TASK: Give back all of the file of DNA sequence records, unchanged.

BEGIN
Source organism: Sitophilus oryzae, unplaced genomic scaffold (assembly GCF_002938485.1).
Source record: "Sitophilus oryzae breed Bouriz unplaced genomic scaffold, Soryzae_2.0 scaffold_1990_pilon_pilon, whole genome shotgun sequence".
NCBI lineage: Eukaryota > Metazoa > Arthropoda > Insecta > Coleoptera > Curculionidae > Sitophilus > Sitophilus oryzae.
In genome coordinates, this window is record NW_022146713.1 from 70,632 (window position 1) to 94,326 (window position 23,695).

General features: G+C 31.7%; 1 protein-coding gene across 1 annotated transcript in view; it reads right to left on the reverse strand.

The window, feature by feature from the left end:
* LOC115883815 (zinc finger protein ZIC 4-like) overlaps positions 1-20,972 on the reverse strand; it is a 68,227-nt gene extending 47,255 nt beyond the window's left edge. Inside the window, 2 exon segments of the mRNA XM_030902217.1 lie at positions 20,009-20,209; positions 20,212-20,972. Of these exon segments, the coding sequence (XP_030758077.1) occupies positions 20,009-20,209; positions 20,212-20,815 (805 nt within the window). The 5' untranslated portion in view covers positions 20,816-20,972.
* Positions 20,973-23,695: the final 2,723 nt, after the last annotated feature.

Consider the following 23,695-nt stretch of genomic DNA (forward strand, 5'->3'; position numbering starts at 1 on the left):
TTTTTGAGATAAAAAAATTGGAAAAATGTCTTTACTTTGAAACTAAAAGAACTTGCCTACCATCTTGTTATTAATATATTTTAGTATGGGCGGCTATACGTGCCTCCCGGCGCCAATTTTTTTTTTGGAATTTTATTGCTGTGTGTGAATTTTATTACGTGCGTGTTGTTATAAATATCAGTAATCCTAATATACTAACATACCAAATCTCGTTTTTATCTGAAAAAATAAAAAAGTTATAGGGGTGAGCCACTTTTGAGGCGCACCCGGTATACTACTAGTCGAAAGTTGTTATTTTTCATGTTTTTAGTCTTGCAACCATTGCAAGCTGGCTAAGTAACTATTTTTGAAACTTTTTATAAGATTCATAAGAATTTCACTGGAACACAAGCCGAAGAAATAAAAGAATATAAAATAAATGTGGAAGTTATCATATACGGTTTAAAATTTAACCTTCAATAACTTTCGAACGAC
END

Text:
Source organism: Sitophilus oryzae, unplaced genomic scaffold (assembly GCF_002938485.1).
Source record: "Sitophilus oryzae breed Bouriz unplaced genomic scaffold, Soryzae_2.0 scaffold_1990_pilon_pilon, whole genome shotgun sequence".
NCBI lineage: Eukaryota > Metazoa > Arthropoda > Insecta > Coleoptera > Curculionidae > Sitophilus > Sitophilus oryzae.
In genome coordinates, this window is record NW_022146713.1 from 70,632 (window position 1) to 94,326 (window position 23,695).

General features: G+C 31.7%; 1 protein-coding gene across 1 annotated transcript in view; it reads right to left on the reverse strand.

The window, feature by feature from the left end:
* LOC115883815 (zinc finger protein ZIC 4-like) overlaps positions 1-20,972 on the reverse strand; it is a 68,227-nt gene extending 47,255 nt beyond the window's left edge. Inside the window, 2 exon segments of the mRNA XM_030902217.1 lie at positions 20,009-20,209; positions 20,212-20,972. Of these exon segments, the coding sequence (XP_030758077.1) occupies positions 20,009-20,209; positions 20,212-20,815 (805 nt within the window). The 5' untranslated portion in view covers positions 20,816-20,972.
* Positions 20,973-23,695: the final 2,723 nt, after the last annotated feature.

Consider the following 23,695-nt stretch of genomic DNA (forward strand, 5'->3'; position numbering starts at 1 on the left):
TTTTTGAGATAAAAAAATTGGAAAAATGTCTTTACTTTGAAACTAAAAGAACTTGCCTACCATCTTGTTATTAATATATTTTAGTATGGGCGGCTATACGTGCCTCCCGGCGCCAATTTTTTTTTTGGAATTTTATTGCTGTGTGTGAATTTTATTACGTGCGTGTTGTTATAAATATCAGTAATCCTAATATACTAACATACCAAATCTCGTTTTTATCTGAAAAAATAAAAAAGTTATAGGGGTGAGCCACTTTTGAGGCGCACCCGGTATACTACTAGTCGAAAGTTGTTATTTTTCATGTTTTTAGTCTTGCAACCATTGCAAGCTGGCTAAGTAACTATTTTTGAAACTTTTTATAAGATTCATAAGAATTTCACTGGAACACAAGCCGAAGAAATAAAAGAATATAAAATAAATGTGGAAGTTATCATATACGGTTTAAAATTTAACCTTCAATAACTTTCGAACGAC